Peony, a perennial plant cultivated for its showy, fragrant flowers. The many garden varieties of peony are descended from a few wild species of Asia and southern Europe. Most varieties have large, white or red flowers that are borne on separate stalks in the spring or early summer. The leaves usually are lobed, and the roots tuber-like. The peony is hardy in temperate climates and resists most plant diseases and pests. It thrives in rich, well-drained soil and full sunlight. The peony is named for Paeon, a Greek god of healingapparently because the plant contains an alkaloid substance that hastens childbirth.Chinese Peony. This species was introduced into Europe and America from China in the 1800's.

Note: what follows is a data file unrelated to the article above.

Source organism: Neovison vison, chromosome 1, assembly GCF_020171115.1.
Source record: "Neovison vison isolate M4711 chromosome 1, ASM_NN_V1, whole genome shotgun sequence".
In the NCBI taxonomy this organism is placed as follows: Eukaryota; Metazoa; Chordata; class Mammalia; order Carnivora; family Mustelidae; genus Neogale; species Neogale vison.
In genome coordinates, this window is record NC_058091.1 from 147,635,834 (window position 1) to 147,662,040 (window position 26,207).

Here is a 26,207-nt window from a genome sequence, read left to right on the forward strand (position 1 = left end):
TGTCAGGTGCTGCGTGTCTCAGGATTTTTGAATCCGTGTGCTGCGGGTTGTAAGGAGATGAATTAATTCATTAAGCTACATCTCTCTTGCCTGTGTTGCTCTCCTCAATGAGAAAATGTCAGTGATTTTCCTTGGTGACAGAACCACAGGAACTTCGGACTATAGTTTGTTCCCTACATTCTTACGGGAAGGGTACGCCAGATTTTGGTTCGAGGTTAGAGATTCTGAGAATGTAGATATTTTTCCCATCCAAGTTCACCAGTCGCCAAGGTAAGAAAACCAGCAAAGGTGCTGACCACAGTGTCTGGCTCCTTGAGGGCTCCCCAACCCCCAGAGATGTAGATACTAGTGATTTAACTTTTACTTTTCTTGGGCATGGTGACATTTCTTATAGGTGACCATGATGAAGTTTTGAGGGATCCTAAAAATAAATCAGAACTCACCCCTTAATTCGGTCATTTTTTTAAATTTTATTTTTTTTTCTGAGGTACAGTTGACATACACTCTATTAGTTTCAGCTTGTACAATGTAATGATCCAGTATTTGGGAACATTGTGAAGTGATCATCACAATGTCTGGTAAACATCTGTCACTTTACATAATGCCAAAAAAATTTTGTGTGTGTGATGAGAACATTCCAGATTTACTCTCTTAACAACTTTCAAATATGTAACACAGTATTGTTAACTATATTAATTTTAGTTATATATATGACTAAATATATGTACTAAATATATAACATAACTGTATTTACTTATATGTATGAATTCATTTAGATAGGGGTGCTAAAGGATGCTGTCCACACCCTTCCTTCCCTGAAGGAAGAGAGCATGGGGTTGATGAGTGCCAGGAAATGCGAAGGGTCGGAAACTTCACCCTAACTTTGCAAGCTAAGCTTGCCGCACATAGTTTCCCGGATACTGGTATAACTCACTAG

The Chinese peony, 2 to 3 ½ feet (60 cm to 1 m) tall, is the most common species. It may be single-flowered, with one or two rows of petals and true pollen-bearing stamens; or double-flowered, with modified stamens in the form of many central petals. So-called Japanese peonies are intermediate between single- and double-flowered forms. The tree peony is a many-branched species, 4 to 6 feet (1.2 to 1.8 m) tall, with flowers that may be 12 inches (30 cm) across.Tree peonies have woody stems and large white or rose flowers.
The peony belongs to the buttercup family, Ranunculaceae. The Chinese peony is Paeonia lactiflora; tree, P. suffruticosa, or P. moutan.